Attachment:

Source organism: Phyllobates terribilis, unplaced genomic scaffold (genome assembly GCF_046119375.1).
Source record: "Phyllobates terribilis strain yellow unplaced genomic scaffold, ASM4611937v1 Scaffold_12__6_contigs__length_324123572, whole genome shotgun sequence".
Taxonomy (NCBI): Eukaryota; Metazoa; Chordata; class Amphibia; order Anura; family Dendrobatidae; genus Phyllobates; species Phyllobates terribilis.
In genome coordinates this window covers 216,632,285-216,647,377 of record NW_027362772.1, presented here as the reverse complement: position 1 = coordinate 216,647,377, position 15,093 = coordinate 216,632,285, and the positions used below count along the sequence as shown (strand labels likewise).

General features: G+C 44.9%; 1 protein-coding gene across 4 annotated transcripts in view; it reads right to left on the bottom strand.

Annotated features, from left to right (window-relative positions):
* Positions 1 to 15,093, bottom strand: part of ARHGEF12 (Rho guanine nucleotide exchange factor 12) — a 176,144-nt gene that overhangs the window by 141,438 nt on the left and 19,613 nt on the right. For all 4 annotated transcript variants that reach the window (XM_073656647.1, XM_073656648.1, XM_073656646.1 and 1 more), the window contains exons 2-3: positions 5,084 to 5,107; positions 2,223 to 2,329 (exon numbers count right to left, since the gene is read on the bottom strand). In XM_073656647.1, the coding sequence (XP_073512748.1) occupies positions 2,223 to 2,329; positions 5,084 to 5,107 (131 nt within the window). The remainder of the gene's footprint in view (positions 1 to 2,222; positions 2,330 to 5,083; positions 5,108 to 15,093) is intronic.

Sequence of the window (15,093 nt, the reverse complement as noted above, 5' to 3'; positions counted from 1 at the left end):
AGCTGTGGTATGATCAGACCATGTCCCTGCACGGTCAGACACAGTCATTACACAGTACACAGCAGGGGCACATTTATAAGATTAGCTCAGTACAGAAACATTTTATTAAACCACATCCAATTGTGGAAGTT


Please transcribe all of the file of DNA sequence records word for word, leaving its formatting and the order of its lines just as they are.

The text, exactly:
Source organism: Phyllobates terribilis, unplaced genomic scaffold (genome assembly GCF_046119375.1).
Source record: "Phyllobates terribilis strain yellow unplaced genomic scaffold, ASM4611937v1 Scaffold_12__6_contigs__length_324123572, whole genome shotgun sequence".
Taxonomy (NCBI): Eukaryota; Metazoa; Chordata; class Amphibia; order Anura; family Dendrobatidae; genus Phyllobates; species Phyllobates terribilis.
In genome coordinates this window covers 216,632,285-216,647,377 of record NW_027362772.1, presented here as the reverse complement: position 1 = coordinate 216,647,377, position 15,093 = coordinate 216,632,285, and the positions used below count along the sequence as shown (strand labels likewise).

General features: G+C 44.9%; 1 protein-coding gene across 4 annotated transcripts in view; it reads right to left on the bottom strand.

Annotated features, from left to right (window-relative positions):
* Positions 1 to 15,093, bottom strand: part of ARHGEF12 (Rho guanine nucleotide exchange factor 12) — a 176,144-nt gene that overhangs the window by 141,438 nt on the left and 19,613 nt on the right. For all 4 annotated transcript variants that reach the window (XM_073656647.1, XM_073656648.1, XM_073656646.1 and 1 more), the window contains exons 2-3: positions 5,084 to 5,107; positions 2,223 to 2,329 (exon numbers count right to left, since the gene is read on the bottom strand). In XM_073656647.1, the coding sequence (XP_073512748.1) occupies positions 2,223 to 2,329; positions 5,084 to 5,107 (131 nt within the window). The remainder of the gene's footprint in view (positions 1 to 2,222; positions 2,330 to 5,083; positions 5,108 to 15,093) is intronic.

Sequence of the window (15,093 nt, the reverse complement as noted above, 5' to 3'; positions counted from 1 at the left end):
AGCTGTGGTATGATCAGACCATGTCCCTGCACGGTCAGACACAGTCATTACACAGTACACAGCAGGGGCACATTTATAAGATTAGCTCAGTACAGAAACATTTTATTAAACCACATCCAATTGTGGAAGTT